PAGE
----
The bottom line of all this lengthy disquisition is that future progress in HEP should be driven by exploration, rather than by theoretical prejudice. For many years (better said, decades) HEP was driven by theoretical efforts, with experiments successfully confirming prediction after prediction. But now our field is experiencing a U-turn, where we should think outside the box and be ready for the unexpected. A nice example of the latter is provided by the recent anomalous in the b-quark sector presented by LHCb. These anomalies seem to indicate the violation of one of the cornerstones of the Standard Model, namely the symmetry telling us that leptons of different families (say muons and electrons) interact with other particles in exactly the same way. Only time will tell the fate of these anomalies, but if confirmed they would represent an arguably more important discovery than that of the Higgs itself!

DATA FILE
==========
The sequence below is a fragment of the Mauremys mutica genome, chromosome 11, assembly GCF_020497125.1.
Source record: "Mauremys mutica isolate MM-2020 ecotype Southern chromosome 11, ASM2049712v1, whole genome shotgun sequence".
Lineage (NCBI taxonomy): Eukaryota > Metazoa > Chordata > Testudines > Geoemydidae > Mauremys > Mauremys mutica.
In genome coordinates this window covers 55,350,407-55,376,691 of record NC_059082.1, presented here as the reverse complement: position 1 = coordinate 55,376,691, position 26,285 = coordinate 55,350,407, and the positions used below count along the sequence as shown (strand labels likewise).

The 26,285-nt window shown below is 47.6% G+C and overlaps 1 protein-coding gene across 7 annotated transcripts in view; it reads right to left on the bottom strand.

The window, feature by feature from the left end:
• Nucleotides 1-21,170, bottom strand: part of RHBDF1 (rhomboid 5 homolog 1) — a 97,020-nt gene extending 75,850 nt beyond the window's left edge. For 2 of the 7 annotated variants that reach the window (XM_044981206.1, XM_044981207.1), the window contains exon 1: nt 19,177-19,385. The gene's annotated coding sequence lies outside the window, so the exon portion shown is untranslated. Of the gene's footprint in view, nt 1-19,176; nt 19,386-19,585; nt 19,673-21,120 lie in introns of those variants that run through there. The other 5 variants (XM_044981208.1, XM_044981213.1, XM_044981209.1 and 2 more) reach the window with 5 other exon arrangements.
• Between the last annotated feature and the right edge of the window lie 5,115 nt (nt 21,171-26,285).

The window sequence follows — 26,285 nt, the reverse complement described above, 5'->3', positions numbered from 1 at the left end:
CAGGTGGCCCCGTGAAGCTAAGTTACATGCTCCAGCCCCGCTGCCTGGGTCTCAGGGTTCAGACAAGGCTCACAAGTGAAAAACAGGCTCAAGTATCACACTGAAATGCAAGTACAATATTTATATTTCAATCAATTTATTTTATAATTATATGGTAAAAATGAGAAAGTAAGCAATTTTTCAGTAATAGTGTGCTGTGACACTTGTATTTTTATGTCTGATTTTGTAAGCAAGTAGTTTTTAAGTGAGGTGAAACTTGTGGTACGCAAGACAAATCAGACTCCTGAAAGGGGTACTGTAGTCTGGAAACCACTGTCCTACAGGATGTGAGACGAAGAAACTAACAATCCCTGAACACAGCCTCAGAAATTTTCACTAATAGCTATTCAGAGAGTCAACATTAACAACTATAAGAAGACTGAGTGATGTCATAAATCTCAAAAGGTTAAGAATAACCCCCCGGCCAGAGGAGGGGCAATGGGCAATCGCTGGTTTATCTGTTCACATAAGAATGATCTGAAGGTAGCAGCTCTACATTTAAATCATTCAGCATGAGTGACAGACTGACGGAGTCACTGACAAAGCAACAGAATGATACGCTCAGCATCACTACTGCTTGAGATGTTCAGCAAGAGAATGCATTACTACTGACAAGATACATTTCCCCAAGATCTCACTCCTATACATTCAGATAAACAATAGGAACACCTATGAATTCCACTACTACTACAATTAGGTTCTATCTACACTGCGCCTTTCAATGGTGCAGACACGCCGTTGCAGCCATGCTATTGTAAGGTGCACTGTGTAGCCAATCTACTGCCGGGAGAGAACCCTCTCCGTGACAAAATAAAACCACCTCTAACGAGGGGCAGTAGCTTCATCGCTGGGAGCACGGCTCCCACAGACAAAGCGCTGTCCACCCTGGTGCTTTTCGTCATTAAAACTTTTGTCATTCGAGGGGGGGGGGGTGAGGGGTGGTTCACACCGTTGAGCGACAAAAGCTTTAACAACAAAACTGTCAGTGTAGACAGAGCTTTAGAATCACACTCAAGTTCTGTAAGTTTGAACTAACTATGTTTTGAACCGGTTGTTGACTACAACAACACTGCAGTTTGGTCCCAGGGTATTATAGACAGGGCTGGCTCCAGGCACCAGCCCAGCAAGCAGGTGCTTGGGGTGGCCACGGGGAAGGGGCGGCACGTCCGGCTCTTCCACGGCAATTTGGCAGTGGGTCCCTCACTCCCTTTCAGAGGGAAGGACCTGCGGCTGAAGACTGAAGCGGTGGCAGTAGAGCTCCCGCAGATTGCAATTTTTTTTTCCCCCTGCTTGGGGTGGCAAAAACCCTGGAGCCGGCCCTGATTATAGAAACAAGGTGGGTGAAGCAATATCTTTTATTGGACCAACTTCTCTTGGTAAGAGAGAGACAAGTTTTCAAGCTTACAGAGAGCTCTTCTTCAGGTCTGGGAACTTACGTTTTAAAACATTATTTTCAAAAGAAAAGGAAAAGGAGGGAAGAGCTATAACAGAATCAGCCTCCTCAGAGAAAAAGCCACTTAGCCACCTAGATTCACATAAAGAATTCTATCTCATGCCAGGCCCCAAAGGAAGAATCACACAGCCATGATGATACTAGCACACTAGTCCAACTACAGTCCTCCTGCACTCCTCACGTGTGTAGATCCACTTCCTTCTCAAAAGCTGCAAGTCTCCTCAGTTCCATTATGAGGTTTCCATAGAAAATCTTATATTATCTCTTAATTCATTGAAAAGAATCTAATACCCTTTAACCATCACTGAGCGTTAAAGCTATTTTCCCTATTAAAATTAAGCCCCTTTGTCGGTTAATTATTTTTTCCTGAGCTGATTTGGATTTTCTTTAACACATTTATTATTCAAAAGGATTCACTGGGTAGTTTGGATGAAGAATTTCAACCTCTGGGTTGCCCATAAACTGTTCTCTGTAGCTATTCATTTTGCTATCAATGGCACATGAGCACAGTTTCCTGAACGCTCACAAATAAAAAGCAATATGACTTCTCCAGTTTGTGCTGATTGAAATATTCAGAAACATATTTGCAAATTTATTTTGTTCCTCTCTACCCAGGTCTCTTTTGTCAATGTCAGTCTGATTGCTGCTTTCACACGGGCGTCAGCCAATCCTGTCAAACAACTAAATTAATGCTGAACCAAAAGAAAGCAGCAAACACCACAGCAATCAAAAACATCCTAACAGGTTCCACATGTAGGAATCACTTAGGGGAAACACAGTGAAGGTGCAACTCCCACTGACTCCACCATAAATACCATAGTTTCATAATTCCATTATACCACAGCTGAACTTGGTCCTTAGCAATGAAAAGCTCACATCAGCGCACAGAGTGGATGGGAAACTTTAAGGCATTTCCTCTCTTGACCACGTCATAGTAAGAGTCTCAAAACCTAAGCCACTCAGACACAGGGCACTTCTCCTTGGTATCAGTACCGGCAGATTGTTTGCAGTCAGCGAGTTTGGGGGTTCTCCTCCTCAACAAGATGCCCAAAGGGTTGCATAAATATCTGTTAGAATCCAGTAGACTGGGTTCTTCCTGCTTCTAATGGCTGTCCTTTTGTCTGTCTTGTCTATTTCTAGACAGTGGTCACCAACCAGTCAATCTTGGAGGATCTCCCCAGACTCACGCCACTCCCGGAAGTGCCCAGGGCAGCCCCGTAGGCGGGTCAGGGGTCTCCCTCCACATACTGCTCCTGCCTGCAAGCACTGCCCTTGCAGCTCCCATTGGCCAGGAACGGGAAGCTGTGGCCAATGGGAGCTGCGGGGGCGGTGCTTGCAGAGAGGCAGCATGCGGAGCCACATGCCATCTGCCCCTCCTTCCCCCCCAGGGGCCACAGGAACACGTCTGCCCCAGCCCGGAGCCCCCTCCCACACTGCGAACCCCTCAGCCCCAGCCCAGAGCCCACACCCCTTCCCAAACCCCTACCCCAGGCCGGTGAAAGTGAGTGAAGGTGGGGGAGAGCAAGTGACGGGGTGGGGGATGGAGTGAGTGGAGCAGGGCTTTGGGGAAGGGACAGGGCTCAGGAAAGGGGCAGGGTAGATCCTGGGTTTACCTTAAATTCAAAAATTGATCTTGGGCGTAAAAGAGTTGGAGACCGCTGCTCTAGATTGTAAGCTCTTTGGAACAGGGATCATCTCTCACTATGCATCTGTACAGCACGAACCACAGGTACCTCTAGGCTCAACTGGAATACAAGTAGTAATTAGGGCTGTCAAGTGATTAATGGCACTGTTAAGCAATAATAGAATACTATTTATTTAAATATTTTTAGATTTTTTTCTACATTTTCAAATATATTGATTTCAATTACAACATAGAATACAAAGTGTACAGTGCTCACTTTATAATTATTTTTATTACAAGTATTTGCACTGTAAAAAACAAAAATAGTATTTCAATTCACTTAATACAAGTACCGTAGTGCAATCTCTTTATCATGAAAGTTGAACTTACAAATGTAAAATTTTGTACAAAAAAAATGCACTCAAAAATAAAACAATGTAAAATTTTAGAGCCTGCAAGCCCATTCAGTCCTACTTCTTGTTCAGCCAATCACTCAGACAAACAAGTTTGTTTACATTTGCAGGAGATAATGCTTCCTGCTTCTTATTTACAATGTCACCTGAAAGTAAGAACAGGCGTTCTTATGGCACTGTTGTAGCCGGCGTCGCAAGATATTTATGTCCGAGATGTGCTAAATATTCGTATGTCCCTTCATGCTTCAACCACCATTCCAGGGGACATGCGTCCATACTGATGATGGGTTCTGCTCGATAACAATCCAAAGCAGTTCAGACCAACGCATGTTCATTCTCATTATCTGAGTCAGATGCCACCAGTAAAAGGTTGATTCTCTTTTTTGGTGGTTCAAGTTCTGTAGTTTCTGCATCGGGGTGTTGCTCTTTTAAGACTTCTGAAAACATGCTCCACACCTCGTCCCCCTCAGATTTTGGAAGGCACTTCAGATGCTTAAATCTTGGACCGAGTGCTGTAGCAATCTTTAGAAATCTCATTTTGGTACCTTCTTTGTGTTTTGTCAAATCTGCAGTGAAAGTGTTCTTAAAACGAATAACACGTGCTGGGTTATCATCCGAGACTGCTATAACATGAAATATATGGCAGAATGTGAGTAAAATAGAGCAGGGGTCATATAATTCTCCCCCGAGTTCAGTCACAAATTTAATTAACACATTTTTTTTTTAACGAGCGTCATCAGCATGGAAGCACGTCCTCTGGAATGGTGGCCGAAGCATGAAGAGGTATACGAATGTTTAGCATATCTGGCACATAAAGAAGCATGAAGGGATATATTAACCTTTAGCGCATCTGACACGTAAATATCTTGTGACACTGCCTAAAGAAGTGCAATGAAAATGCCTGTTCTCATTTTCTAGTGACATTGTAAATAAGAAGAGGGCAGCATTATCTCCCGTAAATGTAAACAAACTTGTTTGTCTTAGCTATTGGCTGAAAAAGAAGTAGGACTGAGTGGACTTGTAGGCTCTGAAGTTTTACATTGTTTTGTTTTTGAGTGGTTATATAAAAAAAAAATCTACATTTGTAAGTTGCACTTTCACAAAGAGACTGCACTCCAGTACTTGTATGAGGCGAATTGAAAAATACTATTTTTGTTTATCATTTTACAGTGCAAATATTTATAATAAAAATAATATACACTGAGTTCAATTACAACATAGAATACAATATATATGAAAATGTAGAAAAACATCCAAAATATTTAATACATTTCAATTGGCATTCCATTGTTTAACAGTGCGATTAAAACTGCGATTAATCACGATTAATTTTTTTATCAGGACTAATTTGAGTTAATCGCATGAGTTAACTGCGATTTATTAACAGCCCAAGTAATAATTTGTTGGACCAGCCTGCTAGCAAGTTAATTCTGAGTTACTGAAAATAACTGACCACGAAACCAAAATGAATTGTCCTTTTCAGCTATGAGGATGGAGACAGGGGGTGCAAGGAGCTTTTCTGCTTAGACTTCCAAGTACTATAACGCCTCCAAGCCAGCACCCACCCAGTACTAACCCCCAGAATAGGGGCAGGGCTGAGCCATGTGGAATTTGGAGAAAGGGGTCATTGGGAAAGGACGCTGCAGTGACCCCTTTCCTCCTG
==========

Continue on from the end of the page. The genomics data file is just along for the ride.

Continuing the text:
With the same motivation, and in order to make sure that no stone is left unturned, it is healthy for our field to develop a varied program of experiments that are not limited to high-energy colliders. For instance, CERN has recently set up a Working Group focusing on the potential of ’Physics beyond Colliders’. The idea underlying this approach is that high-precision measurements of specific properties of known particles can reveal the presence of new, heavy particles beyond the direct reach of future colliders. This is possible by means of quantum effects, where heavy virtual particles pop up from the vacuum for a fleeting moment, leaving a measurable imprint in the SM particles.

    3